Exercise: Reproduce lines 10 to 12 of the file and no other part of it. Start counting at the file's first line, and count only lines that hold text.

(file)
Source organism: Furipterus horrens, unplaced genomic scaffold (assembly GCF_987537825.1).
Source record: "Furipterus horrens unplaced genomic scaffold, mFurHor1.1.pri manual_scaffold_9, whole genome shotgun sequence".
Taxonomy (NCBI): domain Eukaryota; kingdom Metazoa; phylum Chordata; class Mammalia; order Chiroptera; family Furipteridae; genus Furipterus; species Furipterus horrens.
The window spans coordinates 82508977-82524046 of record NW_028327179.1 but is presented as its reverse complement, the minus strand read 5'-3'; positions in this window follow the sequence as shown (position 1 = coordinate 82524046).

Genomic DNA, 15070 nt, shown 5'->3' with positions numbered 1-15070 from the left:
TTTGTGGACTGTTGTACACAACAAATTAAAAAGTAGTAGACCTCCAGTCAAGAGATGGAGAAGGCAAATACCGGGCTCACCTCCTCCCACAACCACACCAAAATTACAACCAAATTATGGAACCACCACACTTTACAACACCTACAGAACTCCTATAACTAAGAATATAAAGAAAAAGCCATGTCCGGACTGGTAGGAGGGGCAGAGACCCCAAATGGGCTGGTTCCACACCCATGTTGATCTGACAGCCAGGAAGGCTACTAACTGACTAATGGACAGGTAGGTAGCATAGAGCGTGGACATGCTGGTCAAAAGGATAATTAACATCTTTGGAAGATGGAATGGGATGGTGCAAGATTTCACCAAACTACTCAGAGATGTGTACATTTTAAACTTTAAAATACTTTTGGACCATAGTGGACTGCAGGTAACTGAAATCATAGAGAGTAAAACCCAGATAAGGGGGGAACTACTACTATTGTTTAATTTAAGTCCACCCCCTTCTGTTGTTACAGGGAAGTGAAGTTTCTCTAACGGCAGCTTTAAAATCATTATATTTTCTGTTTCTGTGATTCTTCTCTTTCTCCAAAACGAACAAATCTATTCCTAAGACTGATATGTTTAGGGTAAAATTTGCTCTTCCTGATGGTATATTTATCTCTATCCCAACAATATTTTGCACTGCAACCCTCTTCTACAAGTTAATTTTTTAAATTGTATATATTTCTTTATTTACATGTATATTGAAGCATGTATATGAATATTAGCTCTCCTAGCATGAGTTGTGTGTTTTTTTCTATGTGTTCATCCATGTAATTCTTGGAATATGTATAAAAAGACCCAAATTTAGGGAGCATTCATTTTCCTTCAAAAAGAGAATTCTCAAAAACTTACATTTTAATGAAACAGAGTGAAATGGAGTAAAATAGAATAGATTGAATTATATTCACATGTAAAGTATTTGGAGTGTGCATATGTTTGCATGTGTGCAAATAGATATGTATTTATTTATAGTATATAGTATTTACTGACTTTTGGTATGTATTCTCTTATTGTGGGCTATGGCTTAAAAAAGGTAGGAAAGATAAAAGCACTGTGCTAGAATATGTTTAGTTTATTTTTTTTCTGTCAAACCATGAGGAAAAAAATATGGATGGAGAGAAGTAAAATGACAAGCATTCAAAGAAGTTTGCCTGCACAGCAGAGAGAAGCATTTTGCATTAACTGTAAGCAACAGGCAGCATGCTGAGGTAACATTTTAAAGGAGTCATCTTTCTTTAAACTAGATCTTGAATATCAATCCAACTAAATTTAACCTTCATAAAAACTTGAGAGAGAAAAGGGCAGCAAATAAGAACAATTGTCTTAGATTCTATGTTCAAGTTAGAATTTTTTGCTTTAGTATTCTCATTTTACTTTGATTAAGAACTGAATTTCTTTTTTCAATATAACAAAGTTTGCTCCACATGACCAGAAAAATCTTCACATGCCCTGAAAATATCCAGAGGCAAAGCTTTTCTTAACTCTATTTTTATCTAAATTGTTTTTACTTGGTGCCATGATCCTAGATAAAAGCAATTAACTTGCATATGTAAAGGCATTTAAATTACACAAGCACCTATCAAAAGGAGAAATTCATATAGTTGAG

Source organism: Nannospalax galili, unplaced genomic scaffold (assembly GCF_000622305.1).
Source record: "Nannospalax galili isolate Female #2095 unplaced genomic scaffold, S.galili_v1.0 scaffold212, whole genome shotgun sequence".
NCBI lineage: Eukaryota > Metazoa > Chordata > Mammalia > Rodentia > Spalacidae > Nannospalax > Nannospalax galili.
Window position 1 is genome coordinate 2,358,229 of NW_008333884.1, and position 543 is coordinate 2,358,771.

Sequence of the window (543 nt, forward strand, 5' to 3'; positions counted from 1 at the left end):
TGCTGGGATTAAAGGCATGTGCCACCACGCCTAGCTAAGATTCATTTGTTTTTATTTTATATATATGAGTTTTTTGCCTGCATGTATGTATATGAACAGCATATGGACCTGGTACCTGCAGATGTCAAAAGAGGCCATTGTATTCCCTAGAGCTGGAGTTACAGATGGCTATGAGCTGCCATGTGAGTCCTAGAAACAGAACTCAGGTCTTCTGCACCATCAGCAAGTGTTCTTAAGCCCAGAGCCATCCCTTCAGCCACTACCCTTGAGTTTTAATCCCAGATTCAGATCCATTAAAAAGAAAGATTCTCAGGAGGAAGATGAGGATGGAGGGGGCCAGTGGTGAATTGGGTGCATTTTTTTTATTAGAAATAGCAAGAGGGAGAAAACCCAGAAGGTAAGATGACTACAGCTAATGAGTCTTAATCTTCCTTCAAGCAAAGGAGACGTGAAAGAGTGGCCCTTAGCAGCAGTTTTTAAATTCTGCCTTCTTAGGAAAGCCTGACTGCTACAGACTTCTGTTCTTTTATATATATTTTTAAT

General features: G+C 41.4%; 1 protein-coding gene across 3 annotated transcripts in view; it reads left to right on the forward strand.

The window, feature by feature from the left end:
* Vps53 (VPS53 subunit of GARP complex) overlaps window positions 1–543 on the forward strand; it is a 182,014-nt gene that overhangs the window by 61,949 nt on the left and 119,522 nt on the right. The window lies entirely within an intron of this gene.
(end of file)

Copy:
Window position 1 is genome coordinate 2,358,229 of NW_008333884.1, and position 543 is coordinate 2,358,771.

Sequence of the window (543 nt, forward strand, 5' to 3'; positions counted from 1 at the left end):
TGCTGGGATTAAAGGCATGTGCCACCACGCCTAGCTAAGATTCATTTGTTTTTATTTTATATATATGAGTTTTTTGCCTGCATGTATGTATATGAACAGCATATGGACCTGGTACCTGCAGATGTCAAAAGAGGCCATTGTATTCCCTAGAGCTGGAGTTACAGATGGCTATGAGCTGCCATGTGAGTCCTAGAAACAGAACTCAGGTCTTCTGCACCATCAGCAAGTGTTCTTAAGCCCAGAGCCATCCCTTCAGCCACTACCCTTGAGTTTTAATCCCAGATTCAGATCCATTAAAAAGAAAGATTCTCAGGAGGAAGATGAGGATGGAGGGGGCCAGTGGTGAATTGGGTGCATTTTTTTTATTAGAAATAGCAAGAGGGAGAAAACCCAGAAGGTAAGATGACTACAGCTAATGAGTCTTAATCTTCCTTCAAGCAAAGGAGACGTGAAAGAGTGGCCCTTAGCAGCAGTTTTTAAATTCTGCCTTCTTAGGAAAGCCTGACTGCTACAGACTTCTGTTCTTTTATATATATTTTTAAT